Politicians take the highways most traveled

September 25, 1997|By George F. Will

WOODBRIDGE TOWNSHIP, N.J. -- New Jersey, the nation's ninth most populous state, is home to 8 million people of diverse races, colors, creeds, national origins and sexual preferences, all united by a shared fury about automobile insurance rates.

Which is one reason Gov. Christine Whitman, who was supposed to cruise through re-election and continue her role as a pinup for ''moderate'' Republicans, finds herself in an embarrassingly close race with James McGreevey, a Democrat who is barely a rumor in much of the state.

This green and pleasant town is his wee kingdom, where he reigns as mayor and from which he travels to Trenton to serve as a state senator. He has cast two votes in Trenton that will blunt possible attacks on Ms. Whitman.

He voted for the 1990 tax increase proposed by Ms. Whitman's predecessor, Jim Florio. That increase was advertised by some national Democratic operatives as presaging a populist, redistributive tax policy from some Democratic president. Instead, it presaged Ms. Whitman's narrow (1 percent of the vote) 1993 victory over Mr. Florio, achieved by proposing a 30 percent cut in state income taxes.

She kept her promise and the state's spurred economy has generated sufficient revenues to pay for the tax cut. But state spending has increased considerably, and she has kept the books more or less balanced by using fiscal maneuvers, including one involving pension fund assets, that made even some Republicans queasy.

Higher taxes

And many local authorities, claiming they are compelled by tax cuts at the state level, have raised other levies, particularly property taxes, which have just become the nation's highest. Thus many people feel that for every $100 they gained from Trenton, they lost $120 in their communities. However, Mr. McGreevey's Florio connection limits his ability to tap into anti-tax feelings.

The second McGreevey vote that partially immunizes Governor Whitman against him is his vote against a bill outlawing partial-birth abortion. The bill passed and she vetoed it.

However, this constitutes only partial immunization for Ms. Whitman. Republican social conservatives say: It is better to have a reprehensible Democrat in power than a reprehensible Republican in our parlor. They just want Ms. Whitman to go away and take her Lesbian and Gay Pride Month and Coming Out Week with her.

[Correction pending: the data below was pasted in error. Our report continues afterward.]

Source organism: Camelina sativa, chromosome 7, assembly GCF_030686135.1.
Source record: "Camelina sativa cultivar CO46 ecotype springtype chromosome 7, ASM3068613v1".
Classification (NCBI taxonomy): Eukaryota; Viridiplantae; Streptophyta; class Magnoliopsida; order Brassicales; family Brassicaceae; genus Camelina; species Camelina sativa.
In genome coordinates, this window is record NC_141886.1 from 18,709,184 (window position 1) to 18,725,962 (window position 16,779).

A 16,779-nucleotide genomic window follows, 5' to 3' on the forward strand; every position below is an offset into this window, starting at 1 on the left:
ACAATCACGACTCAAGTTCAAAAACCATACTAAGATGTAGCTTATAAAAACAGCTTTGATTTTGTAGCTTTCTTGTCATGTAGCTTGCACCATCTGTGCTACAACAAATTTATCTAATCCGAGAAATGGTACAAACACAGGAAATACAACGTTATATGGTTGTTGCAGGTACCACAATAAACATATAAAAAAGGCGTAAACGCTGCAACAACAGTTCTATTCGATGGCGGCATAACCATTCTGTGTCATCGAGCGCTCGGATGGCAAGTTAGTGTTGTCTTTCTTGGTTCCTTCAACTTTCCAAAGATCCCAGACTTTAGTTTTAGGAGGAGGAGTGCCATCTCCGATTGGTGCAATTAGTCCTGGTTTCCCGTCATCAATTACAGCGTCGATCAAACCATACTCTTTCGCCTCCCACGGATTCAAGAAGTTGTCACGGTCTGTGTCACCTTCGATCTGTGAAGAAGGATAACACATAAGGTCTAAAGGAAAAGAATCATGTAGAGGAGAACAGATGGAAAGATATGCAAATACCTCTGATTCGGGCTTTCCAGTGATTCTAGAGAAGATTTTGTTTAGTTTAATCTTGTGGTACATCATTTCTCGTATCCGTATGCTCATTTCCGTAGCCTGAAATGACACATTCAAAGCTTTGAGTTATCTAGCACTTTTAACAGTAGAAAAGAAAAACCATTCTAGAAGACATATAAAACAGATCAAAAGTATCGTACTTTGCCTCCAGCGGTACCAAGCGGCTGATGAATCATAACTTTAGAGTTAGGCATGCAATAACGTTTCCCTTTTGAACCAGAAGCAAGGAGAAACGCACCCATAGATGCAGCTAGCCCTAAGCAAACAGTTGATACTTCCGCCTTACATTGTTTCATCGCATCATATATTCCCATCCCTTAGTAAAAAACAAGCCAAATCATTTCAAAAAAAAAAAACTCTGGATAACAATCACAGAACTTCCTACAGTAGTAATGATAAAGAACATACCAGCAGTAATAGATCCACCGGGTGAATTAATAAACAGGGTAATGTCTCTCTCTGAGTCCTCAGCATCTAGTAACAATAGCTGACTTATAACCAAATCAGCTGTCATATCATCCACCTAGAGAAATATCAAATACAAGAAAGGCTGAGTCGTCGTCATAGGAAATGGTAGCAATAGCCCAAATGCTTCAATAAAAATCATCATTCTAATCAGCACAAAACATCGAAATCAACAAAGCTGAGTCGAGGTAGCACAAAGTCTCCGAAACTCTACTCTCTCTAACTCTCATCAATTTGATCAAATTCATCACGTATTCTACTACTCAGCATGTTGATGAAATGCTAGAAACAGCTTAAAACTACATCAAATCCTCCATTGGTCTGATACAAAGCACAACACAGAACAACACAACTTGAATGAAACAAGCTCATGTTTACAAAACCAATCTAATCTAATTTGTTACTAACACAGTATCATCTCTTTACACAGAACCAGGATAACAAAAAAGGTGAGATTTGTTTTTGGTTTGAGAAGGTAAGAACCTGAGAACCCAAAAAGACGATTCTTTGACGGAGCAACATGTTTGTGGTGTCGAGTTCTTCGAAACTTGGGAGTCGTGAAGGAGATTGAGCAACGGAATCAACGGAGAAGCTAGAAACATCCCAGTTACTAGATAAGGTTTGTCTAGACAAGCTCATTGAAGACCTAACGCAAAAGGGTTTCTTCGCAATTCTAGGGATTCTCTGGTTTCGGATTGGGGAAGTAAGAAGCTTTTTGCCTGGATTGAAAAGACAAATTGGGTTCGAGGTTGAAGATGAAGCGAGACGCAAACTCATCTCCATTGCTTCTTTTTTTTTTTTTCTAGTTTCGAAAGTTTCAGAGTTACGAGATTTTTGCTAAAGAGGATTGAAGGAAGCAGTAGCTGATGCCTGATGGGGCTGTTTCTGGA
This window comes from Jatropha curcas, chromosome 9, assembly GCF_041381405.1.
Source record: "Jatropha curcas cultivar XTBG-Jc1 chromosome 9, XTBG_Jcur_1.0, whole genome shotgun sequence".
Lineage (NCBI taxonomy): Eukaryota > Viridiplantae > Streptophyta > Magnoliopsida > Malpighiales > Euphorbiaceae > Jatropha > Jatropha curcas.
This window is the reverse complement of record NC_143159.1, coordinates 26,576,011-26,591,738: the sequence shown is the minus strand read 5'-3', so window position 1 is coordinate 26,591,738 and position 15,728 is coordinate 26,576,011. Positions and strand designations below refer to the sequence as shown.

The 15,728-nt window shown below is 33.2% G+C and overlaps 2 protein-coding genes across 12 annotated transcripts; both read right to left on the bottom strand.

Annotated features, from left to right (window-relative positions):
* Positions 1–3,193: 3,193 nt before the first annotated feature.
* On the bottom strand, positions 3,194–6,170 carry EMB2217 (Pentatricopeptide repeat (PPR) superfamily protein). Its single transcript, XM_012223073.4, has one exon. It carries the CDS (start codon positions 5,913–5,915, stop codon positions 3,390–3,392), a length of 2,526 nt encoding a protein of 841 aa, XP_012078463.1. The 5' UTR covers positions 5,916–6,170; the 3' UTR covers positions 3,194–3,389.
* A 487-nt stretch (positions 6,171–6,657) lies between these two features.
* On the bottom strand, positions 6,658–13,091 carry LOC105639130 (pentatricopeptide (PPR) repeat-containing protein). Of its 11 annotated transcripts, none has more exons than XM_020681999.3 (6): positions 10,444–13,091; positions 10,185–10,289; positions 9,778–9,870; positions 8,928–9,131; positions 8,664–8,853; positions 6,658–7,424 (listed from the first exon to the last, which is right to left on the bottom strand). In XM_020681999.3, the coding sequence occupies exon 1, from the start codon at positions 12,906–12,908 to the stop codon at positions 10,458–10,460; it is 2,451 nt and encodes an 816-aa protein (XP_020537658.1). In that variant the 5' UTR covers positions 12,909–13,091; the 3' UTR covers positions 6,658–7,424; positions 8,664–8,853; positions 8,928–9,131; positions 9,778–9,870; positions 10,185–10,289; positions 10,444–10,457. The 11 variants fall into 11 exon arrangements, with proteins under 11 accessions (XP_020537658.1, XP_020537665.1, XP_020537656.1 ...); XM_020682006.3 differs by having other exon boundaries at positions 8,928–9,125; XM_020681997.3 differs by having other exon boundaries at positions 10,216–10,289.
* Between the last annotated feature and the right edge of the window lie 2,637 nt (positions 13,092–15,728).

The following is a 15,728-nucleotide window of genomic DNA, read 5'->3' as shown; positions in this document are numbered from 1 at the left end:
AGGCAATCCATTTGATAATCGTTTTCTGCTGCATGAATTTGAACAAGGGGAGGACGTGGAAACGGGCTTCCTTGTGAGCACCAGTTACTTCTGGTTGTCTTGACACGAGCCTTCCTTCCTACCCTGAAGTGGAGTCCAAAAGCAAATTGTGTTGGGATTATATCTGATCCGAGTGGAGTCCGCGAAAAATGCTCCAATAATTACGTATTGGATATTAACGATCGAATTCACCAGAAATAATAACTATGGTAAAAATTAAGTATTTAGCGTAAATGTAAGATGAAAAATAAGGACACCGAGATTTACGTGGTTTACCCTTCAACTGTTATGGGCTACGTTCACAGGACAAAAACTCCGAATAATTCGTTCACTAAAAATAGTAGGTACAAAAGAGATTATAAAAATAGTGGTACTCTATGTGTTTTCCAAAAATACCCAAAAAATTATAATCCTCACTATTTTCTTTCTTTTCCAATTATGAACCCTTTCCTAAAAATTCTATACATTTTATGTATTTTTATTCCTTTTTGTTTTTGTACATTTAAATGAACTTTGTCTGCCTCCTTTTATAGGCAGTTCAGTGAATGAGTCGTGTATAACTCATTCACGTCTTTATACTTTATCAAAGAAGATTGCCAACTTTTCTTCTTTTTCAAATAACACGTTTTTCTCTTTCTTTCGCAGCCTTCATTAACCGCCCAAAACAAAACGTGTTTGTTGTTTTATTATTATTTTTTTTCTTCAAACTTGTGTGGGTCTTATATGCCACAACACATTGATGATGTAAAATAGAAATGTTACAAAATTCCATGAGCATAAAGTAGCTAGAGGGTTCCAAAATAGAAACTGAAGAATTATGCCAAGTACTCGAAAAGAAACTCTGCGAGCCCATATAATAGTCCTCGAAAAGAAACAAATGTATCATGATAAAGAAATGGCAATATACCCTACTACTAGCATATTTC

A poll her campaign takes seriously shows her support among Republicans in the 60s, among self-identified conservatives in the 50s and among all voters in the 40s. Mr. McGreevey barely has 40 percent name recognition, but New Jersey has two Democratic U.S. senators and President Clinton carried the state by 18 points in 1996.

The Libertarian candidate has state matching funds and a place in the debates. The Conservative Party's candidate ran in last year's U.S. Senate race, spent less than $4,000 and got 50,971 votes -- almost twice Ms. Whitman's winning margin against Mr. Florio.

One issue rousing his audiences is a promise to abolish High Occupancy Vehicle lanes on highways. He says New Jerseyites generally have long commutes, the patterns of which make it difficult to find car-pool partners, so people are paying for highways and only getting to use part of them.

Fighting matter

So to the list of great American political slogans such as ''54-40 or Fight!'' add: ''Give us all four lanes or give us death!'' What is it about New Jersey and its cars?

To outsiders, New Jersey is a turnpike the way Egypt is a river: A concrete ribbon is what outsiders see. New Jerseyites have demanding commutes (nationwide, most commutes are not from suburb to central city but from one suburb to another) and when they arrive home, feeling frazzled and homicidal, they find in their mail the nation's highest auto insurance bills.

Seventy percent of New Jerseyites disapprove of Ms. Whitman's handling of this problem.

Cars. Virginia's gubernatorial race is, in part, a hot competition to see which candidate most convincingly promises mayhem against the personal property tax on cars, which costs some residents $1,000 a year and generates more than $1 billion annually.

In Congress, steam is gathering behind ''auto choice'' legislation that proponents say could save up to $45 billion a year for those who choose to forswear ''pain and suffering'' settlements arising from accidents.

Mr. McGreevey, a bouncy 40-year-old, knows the election will be largely a referendum on Ms. Whitman, and New Jersey almost always re-elects incumbents. But the better the times are, and the broader the basic social consensus is (no one is suggesting tax increases), the greaterimportance attached to micro-issues, such as car insurance.

Perhaps political turbulence is a price we pay for -- actually, an ancillary benefit from -- prosperity and domestic tranquility.

George F. Will is a syndicated columnist.

Pub Date: 9/25/97

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